Khaled Abbas, wholesale banking head at Gulf International Bank (GIB), shares his thoughts on how the pandemic is pushing banks to find agile methods to meet corporate needs.
Global Finance: What lessons has your response to Covid-19 taught you about GIB’s digital strategy?
Kahled Abbas: While the events of the past few months have helped validate and strengthen the argument for a digital approach to business and operations, they have also allowed us to stress test our readiness and modify our assumptions and digital plans. What started out as a brief disruption to normal activity is quickly turning into the new normal. A number of our early initiatives on the digital front accelerated outcomes in light of the Covid-19 situation. From responding to client needs to assessing risk, fraud and cybersecurity postures, the crisis has been a unique enabler of a new culture and way of thinking.
Priorities have shifted to the adoption of adaptable and open standards and outcome-based assessments, as the workforce shifts to an out-of-office environment, and the increased provision of the full set of products and customer services as well as internal processes onto digital channels. The need to refresh strategic digital objectives more frequently has been clearly evidenced. One key internal challenge has been the replacement of co-located agile teams with virtually connected workgroups that have built a collaboration methodology as they worked. Formalizing these structures and sharing key lessons and success factors will be key to continuing to think, act and deliver at pace. The crisis has also resulted in greater focus on collaboration and integration with key agencies and partners to deliver last-mile integration of digital solutions for consumers as well as businesses.
GF: Please tell us more about such partnerships.
Abbas: GIB is constantly assessing and evaluating potential partners in the region and beyond, to allow us to offer best-in-class and innovative solutions and services to our current and potential customers. Our partnership model and culture are rooted in a belief that banks can no longer go it alone as they seek to bring innovation to traditionally unbanked or underbanked segments. Teaming up with niche service providers allows GIB to embrace new technology, markets and segments much faster and also allows us to serve a broader cross section of businesses and consumers. It also helps create an internal culture of collaboration. It is an acknowledgement of the fact that banking needs to serve consumers and businesses in addressing their need for timely and fair access to services and capital. The SME [small and midsize enterprise] segment is projected to be one of the cornerstones, as the Kingdom [of Bahrain] looks to diversify its economy to achieve the objectives of its Vision 2030. It has also been a segment that has struggled traditionally with financial exclusion.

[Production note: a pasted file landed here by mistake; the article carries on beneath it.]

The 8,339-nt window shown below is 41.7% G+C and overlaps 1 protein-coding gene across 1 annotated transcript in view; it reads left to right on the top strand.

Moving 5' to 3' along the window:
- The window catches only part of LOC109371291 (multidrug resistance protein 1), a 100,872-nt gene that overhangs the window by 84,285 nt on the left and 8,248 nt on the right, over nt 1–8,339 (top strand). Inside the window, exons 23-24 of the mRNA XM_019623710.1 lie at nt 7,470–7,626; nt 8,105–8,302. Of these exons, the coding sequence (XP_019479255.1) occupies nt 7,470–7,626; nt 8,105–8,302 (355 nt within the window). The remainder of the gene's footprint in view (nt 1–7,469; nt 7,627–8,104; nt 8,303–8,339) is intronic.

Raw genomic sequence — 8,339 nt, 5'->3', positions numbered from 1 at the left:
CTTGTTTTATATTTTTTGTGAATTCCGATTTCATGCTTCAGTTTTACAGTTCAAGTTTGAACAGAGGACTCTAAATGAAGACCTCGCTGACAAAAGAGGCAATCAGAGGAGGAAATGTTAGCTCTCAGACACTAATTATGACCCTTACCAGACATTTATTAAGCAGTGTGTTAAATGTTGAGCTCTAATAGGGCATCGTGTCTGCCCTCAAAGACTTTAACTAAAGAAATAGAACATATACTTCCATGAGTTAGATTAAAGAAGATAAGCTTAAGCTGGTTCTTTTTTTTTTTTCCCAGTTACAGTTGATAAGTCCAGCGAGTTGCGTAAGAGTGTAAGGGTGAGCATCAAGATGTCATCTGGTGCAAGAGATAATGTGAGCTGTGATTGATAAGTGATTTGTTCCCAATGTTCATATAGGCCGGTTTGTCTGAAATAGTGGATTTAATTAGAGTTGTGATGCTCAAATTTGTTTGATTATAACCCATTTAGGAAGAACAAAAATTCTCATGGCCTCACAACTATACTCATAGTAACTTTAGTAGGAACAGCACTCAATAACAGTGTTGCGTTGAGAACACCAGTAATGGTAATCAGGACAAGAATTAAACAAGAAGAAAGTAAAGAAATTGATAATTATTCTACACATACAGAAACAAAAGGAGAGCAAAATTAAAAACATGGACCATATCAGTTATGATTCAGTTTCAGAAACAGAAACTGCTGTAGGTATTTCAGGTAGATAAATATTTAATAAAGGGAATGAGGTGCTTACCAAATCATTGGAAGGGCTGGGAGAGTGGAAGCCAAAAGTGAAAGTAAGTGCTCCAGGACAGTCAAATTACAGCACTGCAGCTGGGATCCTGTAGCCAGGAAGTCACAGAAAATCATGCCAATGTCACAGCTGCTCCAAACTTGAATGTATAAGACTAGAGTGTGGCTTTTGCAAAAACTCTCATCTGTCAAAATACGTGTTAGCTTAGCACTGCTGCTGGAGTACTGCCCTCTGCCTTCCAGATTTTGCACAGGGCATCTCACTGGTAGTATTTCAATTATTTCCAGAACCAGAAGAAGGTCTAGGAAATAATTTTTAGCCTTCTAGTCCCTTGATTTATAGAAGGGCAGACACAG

Our recent partnership with the Social Development Bank and Beehive to offer MSME [micro, small and midsize enterprise] funding was unique in the sense that it brought not only a technology partner, but also a financial partner with a social mission, together in partnership with GIB. It also helped fulfill a long-held desire on the part of our stakeholder community for GIB to participate in the growth and nurturing of the MSME sector from an early stage—something we regard as a social responsibility towards the communities we operate within.
GF: What do you think will be the biggest digital corporate banking trends in the Middle East in 2021?
Abbas: Consumer behavior will continue to drive corporate needs in the Middle East, as would apply to any other market. Considering the focus on digital wallets, cashless society and real-time payments, we envisage following key digital corporate banking trends in 2021: greater openness to electronic payments, greater adoption of open banking, and ecosystem-driven propositions. This scope will provide opportunities for banks to offer pull payments in future and grow online payments much faster compared to ATM or card payments in the next few years. There will be an increased adoption of technologies including machine learning, artificial intelligence, and big data to detection of suspicious and fradulent transactions as well as facilitating cashless, contactless and touchless payments.